1746 English cricket season

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1746 English cricket season
1745
1747

1746 was the 50th English cricket season since the earliest known important match was played. Details have survived of thirteen important eleven-a-side and two single wicket matches, the Jacobite Rebellion was effectively over by the time the cricket season got under way, the Battle of Culloden having been fought on 16 April.

Important matches[edit]

The following matches are classified as important:[note 1]

date match title venue result source
12 May (M) Bromley v Addington Bromley Common Addington won [1][2]
notes

Addington won "with great difficulty". A return match was arranged (see below): "On Monday next they play their second match at Mr Smith's, Pyd-Horse" (a reference to the pub adjacent to the Artillery Ground).

19 May (M) Addington v Bromley Artillery Ground result unknown [1][3]
notes

This is the return match referred to above. No match details were reported.

26 May (M) Bromley & Chislehurst v Addington Bromley Common result unknown [4]
notes

This is the return match referred to above. No match details were reported.

9 June (M) Addington & Lingfield v London & Surrey Artillery Ground Addington & Lingfield won [1][3][5]
notes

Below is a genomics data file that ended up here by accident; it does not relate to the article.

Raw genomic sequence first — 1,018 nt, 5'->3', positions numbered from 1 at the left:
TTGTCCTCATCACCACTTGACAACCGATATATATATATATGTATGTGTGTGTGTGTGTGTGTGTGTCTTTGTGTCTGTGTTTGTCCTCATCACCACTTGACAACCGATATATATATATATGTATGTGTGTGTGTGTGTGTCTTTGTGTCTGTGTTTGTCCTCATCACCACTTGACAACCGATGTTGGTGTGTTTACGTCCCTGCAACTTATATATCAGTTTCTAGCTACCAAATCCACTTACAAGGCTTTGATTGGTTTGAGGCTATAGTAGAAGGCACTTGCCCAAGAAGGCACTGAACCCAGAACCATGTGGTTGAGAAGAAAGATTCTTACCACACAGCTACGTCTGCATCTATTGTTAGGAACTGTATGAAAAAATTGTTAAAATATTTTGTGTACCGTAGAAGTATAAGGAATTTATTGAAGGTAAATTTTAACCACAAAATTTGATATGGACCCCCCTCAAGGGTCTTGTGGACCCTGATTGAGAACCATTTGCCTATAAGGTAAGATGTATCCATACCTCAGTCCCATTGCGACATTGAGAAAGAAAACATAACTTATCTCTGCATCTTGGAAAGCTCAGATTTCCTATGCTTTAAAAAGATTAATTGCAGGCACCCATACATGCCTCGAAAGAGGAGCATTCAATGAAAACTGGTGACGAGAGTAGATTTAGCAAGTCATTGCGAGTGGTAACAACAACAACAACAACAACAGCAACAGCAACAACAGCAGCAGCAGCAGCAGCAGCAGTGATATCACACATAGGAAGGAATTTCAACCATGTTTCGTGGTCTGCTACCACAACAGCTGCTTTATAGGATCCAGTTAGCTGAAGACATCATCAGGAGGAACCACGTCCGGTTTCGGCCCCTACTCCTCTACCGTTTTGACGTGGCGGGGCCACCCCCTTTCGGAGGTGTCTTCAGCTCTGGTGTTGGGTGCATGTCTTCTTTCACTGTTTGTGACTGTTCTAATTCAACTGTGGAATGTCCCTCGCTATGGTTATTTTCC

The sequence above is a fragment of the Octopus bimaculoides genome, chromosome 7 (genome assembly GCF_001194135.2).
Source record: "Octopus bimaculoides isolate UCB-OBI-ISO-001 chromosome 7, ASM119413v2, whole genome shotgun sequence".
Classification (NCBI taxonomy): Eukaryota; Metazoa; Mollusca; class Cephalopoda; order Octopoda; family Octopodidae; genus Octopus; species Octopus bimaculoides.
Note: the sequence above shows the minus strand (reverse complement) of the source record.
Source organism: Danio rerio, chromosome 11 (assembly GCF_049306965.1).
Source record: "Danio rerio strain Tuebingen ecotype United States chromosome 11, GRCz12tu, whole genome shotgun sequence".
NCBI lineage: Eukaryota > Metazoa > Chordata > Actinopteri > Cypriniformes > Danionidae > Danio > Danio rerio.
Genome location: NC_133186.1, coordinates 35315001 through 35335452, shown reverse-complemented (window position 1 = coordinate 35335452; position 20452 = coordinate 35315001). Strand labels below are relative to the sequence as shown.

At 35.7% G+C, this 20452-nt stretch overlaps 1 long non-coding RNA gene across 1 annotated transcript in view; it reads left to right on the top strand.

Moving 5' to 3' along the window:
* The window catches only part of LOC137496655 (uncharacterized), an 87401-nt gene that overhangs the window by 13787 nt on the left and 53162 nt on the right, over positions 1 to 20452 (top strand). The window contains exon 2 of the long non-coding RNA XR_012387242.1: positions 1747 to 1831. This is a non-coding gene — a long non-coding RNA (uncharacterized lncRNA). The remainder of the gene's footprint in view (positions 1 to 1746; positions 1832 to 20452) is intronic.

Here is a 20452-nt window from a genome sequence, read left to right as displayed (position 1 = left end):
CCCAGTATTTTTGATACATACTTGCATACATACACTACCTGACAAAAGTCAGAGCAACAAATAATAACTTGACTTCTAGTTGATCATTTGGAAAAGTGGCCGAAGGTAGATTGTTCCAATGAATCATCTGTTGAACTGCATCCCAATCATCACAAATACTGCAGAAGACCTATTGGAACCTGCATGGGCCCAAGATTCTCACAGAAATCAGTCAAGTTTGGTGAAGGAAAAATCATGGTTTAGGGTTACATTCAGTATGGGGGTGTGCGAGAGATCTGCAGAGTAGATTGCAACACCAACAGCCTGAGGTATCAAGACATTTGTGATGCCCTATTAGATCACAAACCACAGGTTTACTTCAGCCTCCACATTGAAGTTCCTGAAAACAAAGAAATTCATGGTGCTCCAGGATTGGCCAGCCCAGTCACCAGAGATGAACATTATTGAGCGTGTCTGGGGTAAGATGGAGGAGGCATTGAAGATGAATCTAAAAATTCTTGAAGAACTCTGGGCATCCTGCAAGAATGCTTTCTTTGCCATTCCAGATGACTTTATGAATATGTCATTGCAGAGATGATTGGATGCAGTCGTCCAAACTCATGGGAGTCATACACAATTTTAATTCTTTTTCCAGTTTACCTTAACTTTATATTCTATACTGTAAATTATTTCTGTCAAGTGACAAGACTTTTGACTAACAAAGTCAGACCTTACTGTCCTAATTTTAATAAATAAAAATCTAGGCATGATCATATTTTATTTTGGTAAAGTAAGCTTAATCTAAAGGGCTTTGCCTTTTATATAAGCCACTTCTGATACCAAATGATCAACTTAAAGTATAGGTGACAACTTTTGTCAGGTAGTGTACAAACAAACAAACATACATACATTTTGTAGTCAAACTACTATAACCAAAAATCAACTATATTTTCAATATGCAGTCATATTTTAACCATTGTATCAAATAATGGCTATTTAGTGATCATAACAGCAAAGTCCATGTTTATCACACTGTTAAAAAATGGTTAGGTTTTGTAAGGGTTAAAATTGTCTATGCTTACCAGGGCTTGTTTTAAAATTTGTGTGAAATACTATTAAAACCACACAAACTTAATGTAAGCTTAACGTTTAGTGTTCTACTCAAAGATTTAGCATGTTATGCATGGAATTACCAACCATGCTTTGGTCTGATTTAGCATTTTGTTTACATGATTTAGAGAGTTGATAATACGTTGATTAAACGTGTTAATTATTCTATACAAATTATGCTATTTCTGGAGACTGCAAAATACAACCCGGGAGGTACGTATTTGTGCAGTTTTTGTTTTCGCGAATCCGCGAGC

The report says: "A Kent man (unidentified) assisted London and Surrey as a given man", the match was reported in the General London Evening Mercury as "Middlesex v Surrey" but the above title seems to be more accurate. Addington & Lingfield (aka Middlesex) won "by a considerable number of notches".

23 June (M) Kent v Surrey Artillery Ground result unknown [1][3][6]
notes

The Kent team consisted entirely of players from Bromley, Bexley and Eltham.

2 July (W) London v Westminster Artillery Ground result unknown [1][3][7]
notes

No information is known.

7 July (M) Kent & Surrey v Addington & Bromley Duppas Hill, Croydon Kent & Surrey won by 4 runs [1][3][7]
notes

The crowd was reported as "nearly ten thousand". Kipps of Eltham, the well-known wicketkeeper, played as a given man for Addington & Bromley. The title of the fixture indicates the strength of the Addington and Bromley clubs at this time, the London Evening Post on Thursday, 3 July announced: "No person allowed to bring any liquour that don’t (sic) live in the parish".

14 July (M) Addington & Bromley v Kent & Surrey Artillery Ground result unknown [1][3]
notes

This was a return fixture. Kipps of Eltham again played as a given man for Addington & Bromley.

30 July (W) London v Edmonton Artillery Ground result unknown [1][3]
notes

No information is known.

2 August (S) Kent v All England Bromley Common result unknown [1][3][7]
notes

Originally scheduled for the previous day but postponed because "it was impossible for the noblemen and gentlemen to be present on the Friday".

4 August (M) All England v Kent Artillery Ground All England won [1][3][8][7]
notes

No details known beyond the result.

25 August (M) London v Edmonton Artillery Ground result unknown [1][3][7]